The real math in the Supreme Court is still 7-2
I make it a rule never to comment on a Supreme Court decision until I have actually read the court's opinions, or at least the syllabus (that's a sort of final rough draft released before publication). They are easily accessible at www.supremecourtus.gov, by clicking on OPINIONS and then the name of the case.
Now I have read Gonzalez v. Carhart, the decision which upheld the constitutionality of the federal law banning the so-called "partial birth abortion" procedure, better known among physicians as Intact Dilation and Evacuation, or Dilation and Extraction. While the media rushes to extract a sound byte and a quick headline, while advocacy groups rush to celebrate or bewail the decision, it turns out the Supreme Court acted with the deliberation of a court. What has changed? Darn little.
The court has no jurisdiction to determine whether abortion is a morally good thing, a morally bad thing, or a morally ambiguous thing. With the possible exception of a catatonic note from Justice Thomas, the court stayed within its proper jurisdiction as a court. It examined whether this particular challenge to this particular law was legally sound. Federal courts have a guiding principal that if there is any reasonable interpretation of a law that would make it constitutionally acceptable, courts will adopt that interpretation. The court did so, and in doing so it has ruled out most of the dangers feared by the original plaintiffs who asked for injunctions against the law's enforcement.
The court didn't even say that Congress used good judgment in passing the law, only that, good law or bad law, it was within the discretion of Congress to adopt it. Alexander Hamilton and James Madison both wrote in The Federalist Papers that if the legislature exceeds the powers granted to it by a constitution, it is the duty of the judiciary to declare such law null and void. The Supreme Court carefully considered whether this was such a law. By prudently trimming the possible applications of the law, a majority of five justices found that it was not.
There can be little doubt that the authors of this law hoped to open the door to a series of chilling prosecutions of doctors who perform abortion, stretching the law to leave physicians in genuine doubt about what they would or would not be arrested for. There is no doubt that there are a certain number of U.S. attorneys and state prosecutors who were slobbering to do exactly that. In order to find the law constitutional, the court had to slam that door shut. They did. Any doctor who is prosecuted for anything but an overt and deliberate violation of very specific rules has only to cite the court's ruling and majority opinion to get the charges dismissed.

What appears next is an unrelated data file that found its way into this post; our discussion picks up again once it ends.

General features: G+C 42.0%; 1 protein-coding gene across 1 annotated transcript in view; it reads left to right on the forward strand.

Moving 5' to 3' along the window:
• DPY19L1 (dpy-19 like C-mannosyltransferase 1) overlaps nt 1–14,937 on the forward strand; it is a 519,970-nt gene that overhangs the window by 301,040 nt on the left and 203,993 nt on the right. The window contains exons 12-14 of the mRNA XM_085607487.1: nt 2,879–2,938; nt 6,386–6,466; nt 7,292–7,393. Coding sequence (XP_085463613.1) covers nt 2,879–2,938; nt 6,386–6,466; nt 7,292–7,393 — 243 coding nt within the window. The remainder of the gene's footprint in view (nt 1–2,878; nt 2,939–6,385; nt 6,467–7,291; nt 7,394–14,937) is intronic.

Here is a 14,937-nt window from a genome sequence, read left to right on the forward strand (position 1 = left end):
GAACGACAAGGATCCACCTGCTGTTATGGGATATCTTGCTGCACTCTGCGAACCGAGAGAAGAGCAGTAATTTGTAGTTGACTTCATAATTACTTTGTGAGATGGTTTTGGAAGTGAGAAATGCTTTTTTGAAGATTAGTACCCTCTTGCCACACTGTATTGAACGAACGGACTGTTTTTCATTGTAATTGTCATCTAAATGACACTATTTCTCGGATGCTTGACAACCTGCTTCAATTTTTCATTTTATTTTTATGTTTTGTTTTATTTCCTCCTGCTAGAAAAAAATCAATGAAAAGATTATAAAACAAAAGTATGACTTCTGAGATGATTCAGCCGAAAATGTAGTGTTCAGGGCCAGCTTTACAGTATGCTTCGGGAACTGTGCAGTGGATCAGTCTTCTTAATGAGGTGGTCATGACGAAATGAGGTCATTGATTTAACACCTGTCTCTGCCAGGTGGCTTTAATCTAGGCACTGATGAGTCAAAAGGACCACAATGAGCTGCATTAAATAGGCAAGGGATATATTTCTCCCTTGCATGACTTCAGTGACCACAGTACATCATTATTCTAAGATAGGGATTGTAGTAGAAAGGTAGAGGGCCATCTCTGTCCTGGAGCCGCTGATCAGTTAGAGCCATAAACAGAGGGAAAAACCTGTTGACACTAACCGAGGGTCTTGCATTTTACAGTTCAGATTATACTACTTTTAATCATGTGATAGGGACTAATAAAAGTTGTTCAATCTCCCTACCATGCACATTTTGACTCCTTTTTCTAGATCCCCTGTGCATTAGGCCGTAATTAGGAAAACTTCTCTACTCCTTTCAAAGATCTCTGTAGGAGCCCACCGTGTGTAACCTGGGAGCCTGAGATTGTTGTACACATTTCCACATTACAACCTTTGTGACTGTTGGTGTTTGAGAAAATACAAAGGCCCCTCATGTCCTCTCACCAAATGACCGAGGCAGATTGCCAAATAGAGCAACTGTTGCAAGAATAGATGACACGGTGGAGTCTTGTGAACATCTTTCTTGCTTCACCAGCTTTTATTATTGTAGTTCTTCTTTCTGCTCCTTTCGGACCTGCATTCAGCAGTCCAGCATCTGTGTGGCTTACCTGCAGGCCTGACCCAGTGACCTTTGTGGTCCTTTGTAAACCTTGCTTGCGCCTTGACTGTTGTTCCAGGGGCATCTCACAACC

It is important to keep in mind that by the explicit terms of Roe v. Wade, any state may prohibit abortions during the third trimester, unless the life or health of the pregnant woman concerned are in danger. I can't think of any state that has not done so. As the court majority noted, between 85 and 90% of abortions performed each year in the United States occur during the first trimester, and most of the rest during the second trimester. Abortions in the third trimester are almost always performed precisely because the mother's life is in danger. In effect, her baby is killing her. Orthodox Jewish law, for one, absolutely mandates abortion in this circumstance. (There have been times and places where Roman Catholic priests have openly demanded that the mother must die in order to save her baby.) It comes down to a choice between the mother's life or the baby's. To save the mother the baby will be destroyed.